What started as a small seed of defiance fed by a massive, collective will for change has dug its roots deep into the Hollywood establishment and continues to flourish and invade long-held bastions of sexual inequality within the entertainment industry.
Among the obvious, contract agreements involving actors and sex scenes in film and television are being subjected to more scrutiny stemming from an increased desire for agents and lawyers to protect their clients. While that's great news for actors working on current and upcoming projects, what does it mean for films that have already released?
In a new Hollywood Reporter feature, concerns arise specifically surrounding the 2015 film Carol, which saw Rooney Mara and Cate Blanchett in a flirtatious 1950s lesbian romance. In the article, a source alleges that Harvey Weinstein, who distributed the Todd Haynes drama, kept unused nude scenes from the film for his own personal collection.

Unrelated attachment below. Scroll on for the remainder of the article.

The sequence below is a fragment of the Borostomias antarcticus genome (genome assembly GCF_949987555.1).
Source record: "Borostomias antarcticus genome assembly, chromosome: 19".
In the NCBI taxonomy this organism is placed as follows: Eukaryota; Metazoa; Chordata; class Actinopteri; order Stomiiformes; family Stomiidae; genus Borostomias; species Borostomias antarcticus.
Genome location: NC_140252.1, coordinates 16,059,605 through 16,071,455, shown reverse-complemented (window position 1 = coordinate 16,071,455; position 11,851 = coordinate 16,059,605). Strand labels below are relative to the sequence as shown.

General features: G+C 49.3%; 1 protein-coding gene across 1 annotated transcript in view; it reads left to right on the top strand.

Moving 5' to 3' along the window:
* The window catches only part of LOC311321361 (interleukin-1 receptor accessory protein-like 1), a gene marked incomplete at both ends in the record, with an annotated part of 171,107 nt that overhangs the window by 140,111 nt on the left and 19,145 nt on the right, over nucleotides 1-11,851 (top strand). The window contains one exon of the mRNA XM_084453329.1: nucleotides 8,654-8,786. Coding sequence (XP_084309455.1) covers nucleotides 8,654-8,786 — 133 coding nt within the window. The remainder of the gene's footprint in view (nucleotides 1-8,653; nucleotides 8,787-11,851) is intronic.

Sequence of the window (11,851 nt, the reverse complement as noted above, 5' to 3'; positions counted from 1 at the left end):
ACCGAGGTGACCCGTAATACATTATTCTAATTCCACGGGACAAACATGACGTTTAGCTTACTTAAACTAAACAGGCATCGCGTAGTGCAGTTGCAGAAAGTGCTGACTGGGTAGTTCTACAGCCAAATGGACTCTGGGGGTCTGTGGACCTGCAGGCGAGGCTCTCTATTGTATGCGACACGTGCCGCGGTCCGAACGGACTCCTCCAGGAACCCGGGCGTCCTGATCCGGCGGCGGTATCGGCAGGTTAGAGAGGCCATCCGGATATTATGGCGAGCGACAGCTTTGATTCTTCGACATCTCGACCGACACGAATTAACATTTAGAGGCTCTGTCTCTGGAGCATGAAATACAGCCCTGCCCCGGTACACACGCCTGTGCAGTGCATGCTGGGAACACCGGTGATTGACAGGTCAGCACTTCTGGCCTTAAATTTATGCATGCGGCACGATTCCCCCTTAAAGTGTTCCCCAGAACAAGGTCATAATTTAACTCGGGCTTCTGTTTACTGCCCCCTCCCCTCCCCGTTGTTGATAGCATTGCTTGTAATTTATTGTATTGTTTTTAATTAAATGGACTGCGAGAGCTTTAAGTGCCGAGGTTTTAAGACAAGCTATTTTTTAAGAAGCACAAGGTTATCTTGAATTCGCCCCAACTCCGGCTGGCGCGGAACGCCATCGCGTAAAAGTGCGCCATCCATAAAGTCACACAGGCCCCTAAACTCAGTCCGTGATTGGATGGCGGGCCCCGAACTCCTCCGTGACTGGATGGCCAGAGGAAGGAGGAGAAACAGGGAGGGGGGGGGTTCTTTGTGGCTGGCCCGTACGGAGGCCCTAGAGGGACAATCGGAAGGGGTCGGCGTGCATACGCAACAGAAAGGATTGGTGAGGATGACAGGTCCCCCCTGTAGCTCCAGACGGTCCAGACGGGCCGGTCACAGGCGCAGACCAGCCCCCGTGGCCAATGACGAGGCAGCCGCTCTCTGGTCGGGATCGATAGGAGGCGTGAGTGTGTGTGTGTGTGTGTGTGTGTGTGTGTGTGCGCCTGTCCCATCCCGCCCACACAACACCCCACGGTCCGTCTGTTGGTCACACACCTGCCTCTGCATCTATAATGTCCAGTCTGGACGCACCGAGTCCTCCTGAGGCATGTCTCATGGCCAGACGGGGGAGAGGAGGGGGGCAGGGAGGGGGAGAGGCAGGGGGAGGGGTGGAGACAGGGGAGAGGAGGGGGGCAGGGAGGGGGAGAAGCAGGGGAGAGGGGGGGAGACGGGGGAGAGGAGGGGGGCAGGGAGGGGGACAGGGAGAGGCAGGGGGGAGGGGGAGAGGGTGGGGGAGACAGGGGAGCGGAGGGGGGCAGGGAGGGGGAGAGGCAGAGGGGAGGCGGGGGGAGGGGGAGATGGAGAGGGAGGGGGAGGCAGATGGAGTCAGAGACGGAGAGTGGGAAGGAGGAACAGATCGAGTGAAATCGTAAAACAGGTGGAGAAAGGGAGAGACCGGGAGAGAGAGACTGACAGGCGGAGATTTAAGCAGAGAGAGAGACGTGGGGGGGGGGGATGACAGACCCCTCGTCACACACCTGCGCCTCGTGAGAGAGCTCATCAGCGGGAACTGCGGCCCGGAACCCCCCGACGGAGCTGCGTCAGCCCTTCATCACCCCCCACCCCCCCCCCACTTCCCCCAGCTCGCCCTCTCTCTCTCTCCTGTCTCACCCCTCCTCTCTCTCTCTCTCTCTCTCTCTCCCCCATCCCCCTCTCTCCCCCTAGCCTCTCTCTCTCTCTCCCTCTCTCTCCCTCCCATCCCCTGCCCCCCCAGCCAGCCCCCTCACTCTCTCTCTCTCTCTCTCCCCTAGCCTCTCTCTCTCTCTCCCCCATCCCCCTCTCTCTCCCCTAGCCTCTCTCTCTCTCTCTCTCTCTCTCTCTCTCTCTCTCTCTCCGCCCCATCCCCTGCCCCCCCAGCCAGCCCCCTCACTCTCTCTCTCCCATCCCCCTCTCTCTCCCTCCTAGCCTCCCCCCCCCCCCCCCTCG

Such unused shots are often presumed deleted on "good faith efforts," but someone close to the Carol production admitted they "don't even think it's possible to destroy anything in the digital age, the idea of anything being erased from existence is naive." Read the full THR story, here.